Calcifer scowled, hunching over his cup of dark roast coffee (grounds in the cup) as he glared at the intruder. This was his coffee shop! He had staked his claim, and some, some angelhad no right mucking up the place!
At his small, round table at the front of the shop, Azrael had not noticed the angry stare being aimed at the back of his head. After ordering his usual drink (soy latte with hazelnut), he had removed his Macbook from his book bag and set it open on his table, looking forward to continuing on his novel. Despite being assigned to watch and safeguard humanity for the past several thousand years, he was still having a nasty issue with the plot twist on page 79.
For several minutes, Calcifer watched his enemy type, his cup of coffee starting to boil from the heat of his palms. Several times, he felt the urge to simply start throwing fireballs. However, Calcifer prided himself on having learned from his time spent among the humans. Forcing his fingers to unclench, he took several deep breaths before rising to his feet.
Azrael continued to type, pausing only to push back his scarf every now and then as it slowly slid forward to cover the keys. The plot twist was still giving him trouble, he had to admit, but he had managed to work in some excellent character exposition. After a while, however, he realized that he could feel a second pair of eyes, reading over his shoulder.
As he spun around in his chair, Azrael wasn’t sure whether to chastise (“How dare you read my work! It isn’t finished yet!”) or to ask for opinions (“Do you think I’ve properly captured the introspective mood?”). When he laid eyes on his observer, however, the question died in his throat. He was definitely chastising.
“What do you think you’re doing here?” he hissed at the smirking demon who had been squatting behind him.
Calcifer met his angry gaze. “Me? This is my coffee shop. You’re the one who doesn’t belong.”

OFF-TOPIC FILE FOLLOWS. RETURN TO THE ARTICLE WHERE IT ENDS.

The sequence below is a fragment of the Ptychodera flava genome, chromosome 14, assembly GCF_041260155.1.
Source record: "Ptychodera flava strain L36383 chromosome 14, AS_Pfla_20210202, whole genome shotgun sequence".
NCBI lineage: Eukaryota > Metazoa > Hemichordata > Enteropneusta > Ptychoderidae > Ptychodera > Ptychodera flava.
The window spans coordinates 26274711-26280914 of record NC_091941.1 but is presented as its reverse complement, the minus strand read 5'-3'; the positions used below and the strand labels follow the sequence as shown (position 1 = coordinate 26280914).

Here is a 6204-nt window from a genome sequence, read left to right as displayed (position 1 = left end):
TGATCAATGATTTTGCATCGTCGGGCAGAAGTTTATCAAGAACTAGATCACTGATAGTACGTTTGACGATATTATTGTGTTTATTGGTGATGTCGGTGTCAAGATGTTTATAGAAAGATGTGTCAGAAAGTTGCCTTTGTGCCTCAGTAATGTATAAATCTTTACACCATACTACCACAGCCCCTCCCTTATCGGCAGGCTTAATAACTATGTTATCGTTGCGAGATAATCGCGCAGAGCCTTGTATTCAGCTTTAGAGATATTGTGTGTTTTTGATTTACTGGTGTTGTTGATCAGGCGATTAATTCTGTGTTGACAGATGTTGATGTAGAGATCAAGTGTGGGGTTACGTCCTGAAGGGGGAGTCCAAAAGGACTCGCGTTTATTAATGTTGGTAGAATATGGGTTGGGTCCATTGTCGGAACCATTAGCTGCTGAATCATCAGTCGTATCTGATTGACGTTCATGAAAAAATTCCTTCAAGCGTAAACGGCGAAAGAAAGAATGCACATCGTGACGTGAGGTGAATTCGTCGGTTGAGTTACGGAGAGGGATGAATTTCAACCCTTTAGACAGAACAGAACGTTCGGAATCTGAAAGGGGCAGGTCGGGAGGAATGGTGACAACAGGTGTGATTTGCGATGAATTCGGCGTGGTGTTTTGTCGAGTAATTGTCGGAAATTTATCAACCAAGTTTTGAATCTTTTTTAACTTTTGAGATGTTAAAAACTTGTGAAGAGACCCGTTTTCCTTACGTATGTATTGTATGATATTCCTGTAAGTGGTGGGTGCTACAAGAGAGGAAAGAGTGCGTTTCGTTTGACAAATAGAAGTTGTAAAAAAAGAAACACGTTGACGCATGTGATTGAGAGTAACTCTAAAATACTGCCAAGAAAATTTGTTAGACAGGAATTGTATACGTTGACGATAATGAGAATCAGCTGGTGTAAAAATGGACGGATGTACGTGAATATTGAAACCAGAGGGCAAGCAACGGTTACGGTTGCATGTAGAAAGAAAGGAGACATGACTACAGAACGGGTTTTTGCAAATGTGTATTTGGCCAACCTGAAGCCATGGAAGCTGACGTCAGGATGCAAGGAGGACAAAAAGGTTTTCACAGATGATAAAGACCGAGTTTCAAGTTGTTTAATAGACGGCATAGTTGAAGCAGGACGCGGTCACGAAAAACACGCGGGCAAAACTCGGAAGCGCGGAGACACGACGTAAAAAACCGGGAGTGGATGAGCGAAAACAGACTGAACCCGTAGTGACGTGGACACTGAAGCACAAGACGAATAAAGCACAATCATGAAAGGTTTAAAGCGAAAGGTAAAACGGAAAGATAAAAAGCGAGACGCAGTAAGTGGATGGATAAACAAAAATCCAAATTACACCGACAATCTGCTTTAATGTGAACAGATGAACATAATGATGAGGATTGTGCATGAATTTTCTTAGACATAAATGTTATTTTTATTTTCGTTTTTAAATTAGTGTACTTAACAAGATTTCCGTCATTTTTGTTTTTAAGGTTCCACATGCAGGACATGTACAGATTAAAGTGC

Azrael sniffed loudly to show his derision. “Yourcoffee shop? As one destined to spread the word of God, I believe that such a bohemian abode is clearly my domain.”
Annoyingly, Calcifer didn’t cower before this righteous tirade. Instead, he slid into the chair opposite Azrael, a slight grin flickering across his features. “If that’s the word of God,” he commented wryly, nodding towards the laptop, “then God really ought to learn how to break up run-on sentences.”
The angel flushed scarlet at this insult to his writing abilities. “It’s called stream of consciousness!” he spat, barely keeping his voice under control.
Calcifer shrugged. “Look, I don’t really care,” he admitted. “But this place? It’s between a college campus and downtown. This is where the addicts, the sinful students, the money-focused business traders, come to get their caffeine fix. Clearly it’s my domain. Besides, I’ve got my own booth and everything.”
“Really,” sniffed Azrael. “Your own booth? I think Divine authority gives me more power than your reserved spot in the back.” He leaned back, glaring at the devil, but Calcifer remained undeterred, lifting up his hand to wave at somebody with a ‘come hither’ gesture.
The story continues in Part II!
The story continues in Part II!